“What I adore about my father is, he was a hoarder who knew how to manage his things very neatly. My uncle even said that he always measured the gap between the clothes when hanging them on the drier line. He always made sure that the gaps are precise and balance.” Unfortunately, his habit in keeping things so nicely also made his family face some troubles after he left. “He never told us where the important things were placed. It was really hard to find the keys of boarding rooms, and key for water pump. It was so hard that I wanted to call my father, and ask him where he put it,” Said Arifa.
The keys riddle was not the only surprise Arifa found after his father’s death. “Few days ago, the bulb at the bathroom went off. When I put off the old bulb, I found a handwriting of the bulb expiry date, written by my father. It reminded me of him, and I started to cry again.”
Mr. Arief also left his family a pretty big amount of books. When Arifa and I were playing between the stacks those of dusty books, we accidentaly found a lovely typewriter! The ink ribbon had already dried, but it didn’t stop Arifa from smiling while pushing some of its buttons.
“During the funeral, many relatives said that I should be responsible for many things, because now I’m replacing my father’s role. It got me mad and I felt overwhelmed. However, I finally understood that I should be the one who took those responsibilities.” At first, Arifa found it difficult to take care of the housework. She even found the atmosphere of her house becoming plain and devastating. “This house is not as alive as it was before. My father was the one who always throw silly jokes on us, and now it feels like something’s missing. One day when I was home alone, I could still imagine my father’s presence. I imagined how his feet looked like when he was sitting at the bedroom, or how his steps sound like when he came home. However, It was just all inside my head. I know that he’s gone.”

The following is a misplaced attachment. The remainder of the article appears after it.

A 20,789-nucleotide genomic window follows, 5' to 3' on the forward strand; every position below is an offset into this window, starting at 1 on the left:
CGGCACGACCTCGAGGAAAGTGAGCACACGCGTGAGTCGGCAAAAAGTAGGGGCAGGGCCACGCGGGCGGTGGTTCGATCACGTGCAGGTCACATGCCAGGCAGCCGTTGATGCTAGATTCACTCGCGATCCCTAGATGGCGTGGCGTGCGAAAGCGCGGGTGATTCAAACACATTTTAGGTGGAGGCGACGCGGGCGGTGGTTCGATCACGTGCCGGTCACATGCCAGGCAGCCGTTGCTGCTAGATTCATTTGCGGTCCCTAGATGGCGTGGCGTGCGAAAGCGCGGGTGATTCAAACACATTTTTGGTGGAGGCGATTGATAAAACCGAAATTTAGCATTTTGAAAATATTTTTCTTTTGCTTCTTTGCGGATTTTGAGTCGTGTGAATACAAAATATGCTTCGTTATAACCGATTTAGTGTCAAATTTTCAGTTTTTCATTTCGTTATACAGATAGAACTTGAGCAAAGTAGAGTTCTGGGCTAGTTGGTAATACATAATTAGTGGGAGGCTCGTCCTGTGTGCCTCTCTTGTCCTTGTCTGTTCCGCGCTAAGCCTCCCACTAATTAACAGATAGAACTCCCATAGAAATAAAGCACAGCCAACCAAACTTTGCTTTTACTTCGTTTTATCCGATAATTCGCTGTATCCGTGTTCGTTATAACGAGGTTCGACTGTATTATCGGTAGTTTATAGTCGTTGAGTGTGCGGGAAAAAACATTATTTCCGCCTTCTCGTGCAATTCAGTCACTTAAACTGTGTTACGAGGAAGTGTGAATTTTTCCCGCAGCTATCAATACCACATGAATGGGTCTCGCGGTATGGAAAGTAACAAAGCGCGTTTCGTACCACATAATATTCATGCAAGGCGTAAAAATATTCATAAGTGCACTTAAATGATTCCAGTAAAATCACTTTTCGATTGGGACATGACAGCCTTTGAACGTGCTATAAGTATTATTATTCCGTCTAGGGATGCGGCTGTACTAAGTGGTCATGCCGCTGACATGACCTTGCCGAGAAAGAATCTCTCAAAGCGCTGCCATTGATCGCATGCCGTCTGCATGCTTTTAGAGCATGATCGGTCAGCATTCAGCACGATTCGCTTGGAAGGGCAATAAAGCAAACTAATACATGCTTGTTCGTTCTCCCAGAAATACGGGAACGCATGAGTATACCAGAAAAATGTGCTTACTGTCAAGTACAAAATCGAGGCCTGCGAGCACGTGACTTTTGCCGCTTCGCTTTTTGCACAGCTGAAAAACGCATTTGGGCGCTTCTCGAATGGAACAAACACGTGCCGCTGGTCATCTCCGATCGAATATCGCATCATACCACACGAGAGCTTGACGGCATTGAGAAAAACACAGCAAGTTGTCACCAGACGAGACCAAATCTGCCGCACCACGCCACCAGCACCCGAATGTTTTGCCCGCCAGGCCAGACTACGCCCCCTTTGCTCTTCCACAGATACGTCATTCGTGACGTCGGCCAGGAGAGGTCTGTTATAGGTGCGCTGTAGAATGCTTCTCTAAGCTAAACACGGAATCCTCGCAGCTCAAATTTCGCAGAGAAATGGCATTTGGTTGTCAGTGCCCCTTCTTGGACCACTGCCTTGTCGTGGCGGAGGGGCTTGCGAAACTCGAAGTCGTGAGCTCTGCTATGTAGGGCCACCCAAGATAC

Fortunately, things are getting better now. Arifa knows that the journey still continues, and she really wants to make her father proud. “Before my father left, I told him that I was accepted for an exhibition called Artbound. He was so happy to hear that, but he couldn’t make it for my opening.”
“My loss of him actually fueled me to prepare my artworks. After he left, I finally understand the importance of a process. Even though the result may not seem like how it was planned to be, I would be really glad, as long as I enjoy the making process of my artworks.”
Finally, I asked Arifa one big question: If you had one more opportunity to talk to your father, what would it be?
“Oh no, you make me want to cry!” Then we laughed together, while trying our best not to drop any tears of sadness.
“I would ask him: Dad, where did you keep all of our doormats?” Arifa giggled.
“I would say sorry to him; for always being cynic and ignorant to him. Sorry for doing his request halfheartedly, or even refusing to do his requests. I know that he really loved me and my siblings, and he showed it in his own way. I never really understand about it until now. We all here also love him so much, even though we never showed it to him clearly. Behind my cynicism and ignorance, I truly love him so much.”
This writing was made as a tribute to Mr. Arief Nasoba (a.k.a Aries Pratama)
(11th of December 1963 – 24th of January 2017)
Thank you so much Arifa for this opportunity you gave me. All the words you said and we wrote together in this page are more than just phrases. They’re words that come alive with every memory you keep, and every pray you say.
Just like you said, the journey still continues. So, keep walking for your journey, like nothing can stop you from going!